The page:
The answer is easy: with the DevOps approach we may have just as many errors, but we recognize them much earlier, fix them faster and more efficiently, and thus drastically reduce the overall lead time. In addition, tedious manual tests are almost completely automated. This in turn saves time. With the help of service virtualization, it is possible to simply map entire heterogeneous system landscapes in order to carry out tests quickly and close to production. Likewise, the topics of deployments, log files, voting on wrong versions, fallback scenarios or release notes become obsolete. This, as you already know, also saves time.

 

Close coordination and amalgamation of activities

To conclude the practical example from above. The company has to be on board from the very beginning and, according to the DevOps idea, be in constant coordination with development. There is a suitable toolchain for the company, e.g. in the JAVA environment IntelliJ (development environment) - Git (code versioning) - Maven - Jenkins (build server) - Cucumber (testing) - Puppet (reporting, control) or in the .NET environment of TFS. The combination options are very large these days, as is the range of tools available. And who says that the tools should only be used by the developers or the company. Here, too, the boundaries are no longer clear. Operators often program scripts in order to have automated routines carried out or test them themselves to ensure that the software runs correctly. The developers also deploy in test or integration days. So why not develop a strategy where the activities can be carried out by everyone to ensure that everything runs smoothly?

 

Sharpen the mindset: together we can move more!

So what else can go wrong? Unfortunately a lot. Not only mastering this toolchain is important, but also mutual understanding. It is an interpersonal matter, “thinking outside the box”. It can no longer say: “The developers have already delivered a faulty package” or “The lead time in operation is amazing”. Rather, it must be a togetherness and not an exchange of blows of accusations, regardless of whether they are false or justified. When it comes to the latter, you always have to keep in mind that there is always a reason why people react the way they react. A natural WE must be established, a team must emerge that no longer sees itself as separate from one another. Short: a DevOps team!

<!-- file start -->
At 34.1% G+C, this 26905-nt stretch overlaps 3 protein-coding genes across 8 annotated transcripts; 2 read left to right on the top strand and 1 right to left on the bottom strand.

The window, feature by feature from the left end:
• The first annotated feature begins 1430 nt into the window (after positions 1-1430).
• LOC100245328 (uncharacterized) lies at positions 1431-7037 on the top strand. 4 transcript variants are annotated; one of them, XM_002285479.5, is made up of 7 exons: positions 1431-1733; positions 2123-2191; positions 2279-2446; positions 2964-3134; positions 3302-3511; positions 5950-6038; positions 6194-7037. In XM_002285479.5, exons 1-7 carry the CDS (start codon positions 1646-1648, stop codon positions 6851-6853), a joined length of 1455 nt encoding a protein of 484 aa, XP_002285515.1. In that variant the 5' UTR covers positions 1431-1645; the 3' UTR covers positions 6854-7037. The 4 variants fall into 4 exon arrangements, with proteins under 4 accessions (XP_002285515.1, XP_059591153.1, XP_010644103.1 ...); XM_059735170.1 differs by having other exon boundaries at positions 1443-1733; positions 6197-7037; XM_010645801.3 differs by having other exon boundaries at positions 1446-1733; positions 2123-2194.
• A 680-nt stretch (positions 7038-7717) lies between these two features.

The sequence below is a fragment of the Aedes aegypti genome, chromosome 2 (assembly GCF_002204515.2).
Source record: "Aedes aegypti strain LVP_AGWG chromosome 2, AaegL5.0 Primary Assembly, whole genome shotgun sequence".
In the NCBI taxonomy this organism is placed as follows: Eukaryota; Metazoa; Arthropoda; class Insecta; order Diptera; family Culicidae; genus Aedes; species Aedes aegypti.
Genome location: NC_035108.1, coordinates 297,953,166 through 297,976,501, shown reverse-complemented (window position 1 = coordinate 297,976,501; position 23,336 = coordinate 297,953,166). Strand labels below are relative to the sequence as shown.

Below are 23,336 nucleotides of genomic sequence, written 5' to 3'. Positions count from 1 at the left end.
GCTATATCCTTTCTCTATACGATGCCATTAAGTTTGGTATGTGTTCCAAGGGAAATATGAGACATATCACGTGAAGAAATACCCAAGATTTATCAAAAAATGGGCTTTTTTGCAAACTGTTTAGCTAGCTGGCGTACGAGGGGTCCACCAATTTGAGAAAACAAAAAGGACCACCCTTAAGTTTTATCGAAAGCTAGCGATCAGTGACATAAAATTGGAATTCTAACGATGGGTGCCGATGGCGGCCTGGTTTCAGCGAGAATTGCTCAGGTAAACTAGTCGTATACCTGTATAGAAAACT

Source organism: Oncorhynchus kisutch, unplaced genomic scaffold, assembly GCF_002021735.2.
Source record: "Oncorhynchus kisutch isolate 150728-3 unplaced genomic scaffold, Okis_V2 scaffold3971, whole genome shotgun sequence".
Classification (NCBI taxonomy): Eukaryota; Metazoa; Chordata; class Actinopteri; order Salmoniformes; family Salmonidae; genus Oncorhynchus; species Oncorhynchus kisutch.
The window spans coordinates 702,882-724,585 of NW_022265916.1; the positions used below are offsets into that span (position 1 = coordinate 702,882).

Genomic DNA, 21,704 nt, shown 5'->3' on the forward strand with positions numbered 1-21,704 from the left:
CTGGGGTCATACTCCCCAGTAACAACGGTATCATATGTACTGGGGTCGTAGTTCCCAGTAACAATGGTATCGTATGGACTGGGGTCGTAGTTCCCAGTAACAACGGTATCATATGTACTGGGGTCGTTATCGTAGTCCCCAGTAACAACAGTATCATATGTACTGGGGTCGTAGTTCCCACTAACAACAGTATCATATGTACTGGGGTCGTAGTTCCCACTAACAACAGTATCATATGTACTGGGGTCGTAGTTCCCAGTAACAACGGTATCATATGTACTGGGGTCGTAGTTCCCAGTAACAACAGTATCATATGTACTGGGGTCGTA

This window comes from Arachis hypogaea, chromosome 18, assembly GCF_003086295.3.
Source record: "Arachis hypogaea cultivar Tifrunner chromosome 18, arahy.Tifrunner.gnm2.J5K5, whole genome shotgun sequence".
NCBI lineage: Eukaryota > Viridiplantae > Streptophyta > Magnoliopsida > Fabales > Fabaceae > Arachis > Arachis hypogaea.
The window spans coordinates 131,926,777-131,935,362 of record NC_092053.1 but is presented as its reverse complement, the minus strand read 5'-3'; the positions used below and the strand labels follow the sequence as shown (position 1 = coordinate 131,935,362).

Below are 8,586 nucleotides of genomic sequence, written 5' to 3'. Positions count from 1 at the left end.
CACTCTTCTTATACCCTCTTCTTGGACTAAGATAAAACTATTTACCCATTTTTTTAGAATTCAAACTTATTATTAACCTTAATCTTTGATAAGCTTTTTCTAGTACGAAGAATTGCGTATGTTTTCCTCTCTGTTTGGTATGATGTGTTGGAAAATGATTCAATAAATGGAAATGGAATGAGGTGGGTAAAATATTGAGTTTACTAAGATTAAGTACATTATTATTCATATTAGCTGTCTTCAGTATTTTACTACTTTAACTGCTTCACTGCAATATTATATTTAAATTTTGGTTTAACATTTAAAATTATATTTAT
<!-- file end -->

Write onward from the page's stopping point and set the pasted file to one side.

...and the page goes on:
Conclusion: This path will not be an easy one ...

How do we get there now? The answer is not a blanket answer. DevOps has to be understood, established and lived. For this, as is so often the case, a consistent commitment on the part of management is necessary so that this change in the corporate landscape can also be carried. Management must live this mindset and actively support it. This entire process is a change, a change, and people react very differently to changes per se. That is why DevOps have to be created step by step. It is very important to keep the employees involved in mind with a goal that is being pursued. Your company will benefit from it. Stay tuned, bring people together, and discuss how they can become a DevOps organization. Believe me: the sometimes hard way will be worth it and your DevOps teams will bring high added value for the entire company.

I hope I was able to give you a little insight into the topic of DevOps. First of all, it is a mindset, joint action and mutual understanding, supported by a broad portfolio of really useful tools and toolchains. Find out what works best for you and define your DevOps as they see fit.